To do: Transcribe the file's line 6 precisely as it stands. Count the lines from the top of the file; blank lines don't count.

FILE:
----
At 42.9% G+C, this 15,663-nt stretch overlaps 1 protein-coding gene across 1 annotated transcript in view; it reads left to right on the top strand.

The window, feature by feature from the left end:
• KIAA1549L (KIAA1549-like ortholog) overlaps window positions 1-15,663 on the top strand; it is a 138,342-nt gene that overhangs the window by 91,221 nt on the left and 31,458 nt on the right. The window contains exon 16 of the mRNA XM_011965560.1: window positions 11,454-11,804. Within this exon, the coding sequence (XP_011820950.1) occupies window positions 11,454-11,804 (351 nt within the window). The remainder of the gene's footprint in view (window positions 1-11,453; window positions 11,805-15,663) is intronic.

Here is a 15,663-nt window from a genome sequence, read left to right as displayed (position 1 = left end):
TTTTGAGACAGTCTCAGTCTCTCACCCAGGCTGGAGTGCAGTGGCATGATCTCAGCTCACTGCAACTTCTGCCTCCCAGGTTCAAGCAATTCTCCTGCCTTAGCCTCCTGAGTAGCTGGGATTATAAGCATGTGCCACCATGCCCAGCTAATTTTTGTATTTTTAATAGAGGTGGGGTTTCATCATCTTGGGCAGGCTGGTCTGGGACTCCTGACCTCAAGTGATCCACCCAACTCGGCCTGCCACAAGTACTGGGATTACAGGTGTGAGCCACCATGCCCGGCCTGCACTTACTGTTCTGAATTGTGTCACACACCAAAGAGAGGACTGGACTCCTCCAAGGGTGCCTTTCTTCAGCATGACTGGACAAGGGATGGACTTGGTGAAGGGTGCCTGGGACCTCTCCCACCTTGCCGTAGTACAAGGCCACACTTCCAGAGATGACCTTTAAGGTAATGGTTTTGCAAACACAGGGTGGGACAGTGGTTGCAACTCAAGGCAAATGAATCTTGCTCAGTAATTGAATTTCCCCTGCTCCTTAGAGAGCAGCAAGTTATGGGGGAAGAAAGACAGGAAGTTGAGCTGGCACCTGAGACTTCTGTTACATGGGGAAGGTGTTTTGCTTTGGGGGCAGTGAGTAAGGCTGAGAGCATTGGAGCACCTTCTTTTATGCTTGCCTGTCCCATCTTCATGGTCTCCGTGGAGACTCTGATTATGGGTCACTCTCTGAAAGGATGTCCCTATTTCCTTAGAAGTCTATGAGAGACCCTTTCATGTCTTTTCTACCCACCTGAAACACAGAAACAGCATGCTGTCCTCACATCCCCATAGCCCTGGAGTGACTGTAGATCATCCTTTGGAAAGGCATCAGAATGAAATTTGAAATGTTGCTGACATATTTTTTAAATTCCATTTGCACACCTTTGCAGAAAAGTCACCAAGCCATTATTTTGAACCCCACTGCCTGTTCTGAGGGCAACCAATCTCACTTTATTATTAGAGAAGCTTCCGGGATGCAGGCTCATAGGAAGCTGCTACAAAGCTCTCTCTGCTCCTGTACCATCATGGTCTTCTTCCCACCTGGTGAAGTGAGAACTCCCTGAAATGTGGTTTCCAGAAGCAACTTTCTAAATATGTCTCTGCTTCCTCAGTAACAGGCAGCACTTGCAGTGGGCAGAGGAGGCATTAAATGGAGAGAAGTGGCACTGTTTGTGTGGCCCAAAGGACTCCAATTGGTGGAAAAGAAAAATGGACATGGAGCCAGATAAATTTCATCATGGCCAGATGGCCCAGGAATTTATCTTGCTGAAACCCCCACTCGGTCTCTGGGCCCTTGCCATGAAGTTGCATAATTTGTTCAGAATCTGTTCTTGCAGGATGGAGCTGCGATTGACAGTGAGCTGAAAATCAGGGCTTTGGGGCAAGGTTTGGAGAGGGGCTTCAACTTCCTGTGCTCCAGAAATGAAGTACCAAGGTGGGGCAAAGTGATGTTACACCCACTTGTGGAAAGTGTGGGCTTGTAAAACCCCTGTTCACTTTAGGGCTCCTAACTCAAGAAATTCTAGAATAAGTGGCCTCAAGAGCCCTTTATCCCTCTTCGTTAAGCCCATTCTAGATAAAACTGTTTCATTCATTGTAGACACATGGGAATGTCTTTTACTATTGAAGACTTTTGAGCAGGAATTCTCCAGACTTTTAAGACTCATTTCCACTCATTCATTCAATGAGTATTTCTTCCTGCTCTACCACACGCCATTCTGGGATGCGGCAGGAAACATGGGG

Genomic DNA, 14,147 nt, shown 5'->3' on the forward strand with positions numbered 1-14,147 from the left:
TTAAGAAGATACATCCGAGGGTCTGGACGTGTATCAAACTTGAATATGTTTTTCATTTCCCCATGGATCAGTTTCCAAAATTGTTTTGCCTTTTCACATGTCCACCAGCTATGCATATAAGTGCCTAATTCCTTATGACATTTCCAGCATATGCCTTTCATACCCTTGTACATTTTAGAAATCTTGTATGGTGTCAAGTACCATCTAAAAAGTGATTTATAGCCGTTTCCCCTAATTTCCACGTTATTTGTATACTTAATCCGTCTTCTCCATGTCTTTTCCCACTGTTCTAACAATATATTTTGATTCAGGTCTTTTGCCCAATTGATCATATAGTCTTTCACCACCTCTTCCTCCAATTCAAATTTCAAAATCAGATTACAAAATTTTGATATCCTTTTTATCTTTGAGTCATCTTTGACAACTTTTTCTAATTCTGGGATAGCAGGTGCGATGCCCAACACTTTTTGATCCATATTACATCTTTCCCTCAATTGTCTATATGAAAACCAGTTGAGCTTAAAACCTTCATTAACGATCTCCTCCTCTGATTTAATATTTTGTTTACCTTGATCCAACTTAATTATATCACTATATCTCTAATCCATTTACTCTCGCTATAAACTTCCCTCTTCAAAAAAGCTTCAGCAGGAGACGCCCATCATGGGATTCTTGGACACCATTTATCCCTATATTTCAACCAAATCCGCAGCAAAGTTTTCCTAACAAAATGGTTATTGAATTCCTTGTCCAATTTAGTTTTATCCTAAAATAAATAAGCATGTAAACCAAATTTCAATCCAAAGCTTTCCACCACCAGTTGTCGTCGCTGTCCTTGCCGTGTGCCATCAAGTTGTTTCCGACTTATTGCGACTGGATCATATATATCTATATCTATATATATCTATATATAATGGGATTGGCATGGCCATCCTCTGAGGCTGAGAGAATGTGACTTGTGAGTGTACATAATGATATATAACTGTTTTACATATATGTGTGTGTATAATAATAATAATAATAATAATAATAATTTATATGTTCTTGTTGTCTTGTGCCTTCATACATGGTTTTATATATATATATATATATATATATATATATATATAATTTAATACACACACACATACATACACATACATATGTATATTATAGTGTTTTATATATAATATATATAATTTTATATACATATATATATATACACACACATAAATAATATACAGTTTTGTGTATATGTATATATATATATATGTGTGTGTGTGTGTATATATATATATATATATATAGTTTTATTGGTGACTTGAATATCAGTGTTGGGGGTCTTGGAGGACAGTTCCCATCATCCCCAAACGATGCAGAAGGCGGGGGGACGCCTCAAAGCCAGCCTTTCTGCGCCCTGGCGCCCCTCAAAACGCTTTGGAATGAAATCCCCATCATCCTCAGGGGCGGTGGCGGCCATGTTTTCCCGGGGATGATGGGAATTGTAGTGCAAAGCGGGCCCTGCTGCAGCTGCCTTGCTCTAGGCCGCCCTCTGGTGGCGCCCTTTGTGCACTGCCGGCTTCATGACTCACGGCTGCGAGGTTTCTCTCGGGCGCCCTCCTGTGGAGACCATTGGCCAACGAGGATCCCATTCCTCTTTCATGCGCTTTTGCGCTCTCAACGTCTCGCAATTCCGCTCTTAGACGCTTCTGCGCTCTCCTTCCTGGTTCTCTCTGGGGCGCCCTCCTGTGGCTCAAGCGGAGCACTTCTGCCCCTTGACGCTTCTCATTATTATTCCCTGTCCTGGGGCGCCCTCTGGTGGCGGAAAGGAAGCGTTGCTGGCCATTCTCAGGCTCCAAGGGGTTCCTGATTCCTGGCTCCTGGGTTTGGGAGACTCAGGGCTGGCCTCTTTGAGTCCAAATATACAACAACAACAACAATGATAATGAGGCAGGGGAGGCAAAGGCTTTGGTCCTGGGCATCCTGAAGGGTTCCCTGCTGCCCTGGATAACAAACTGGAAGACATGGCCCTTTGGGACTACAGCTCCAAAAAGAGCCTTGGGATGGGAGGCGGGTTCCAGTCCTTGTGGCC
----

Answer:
Genomic DNA, 14,147 nt, shown 5'->3' on the forward strand with positions numbered 1-14,147 from the left: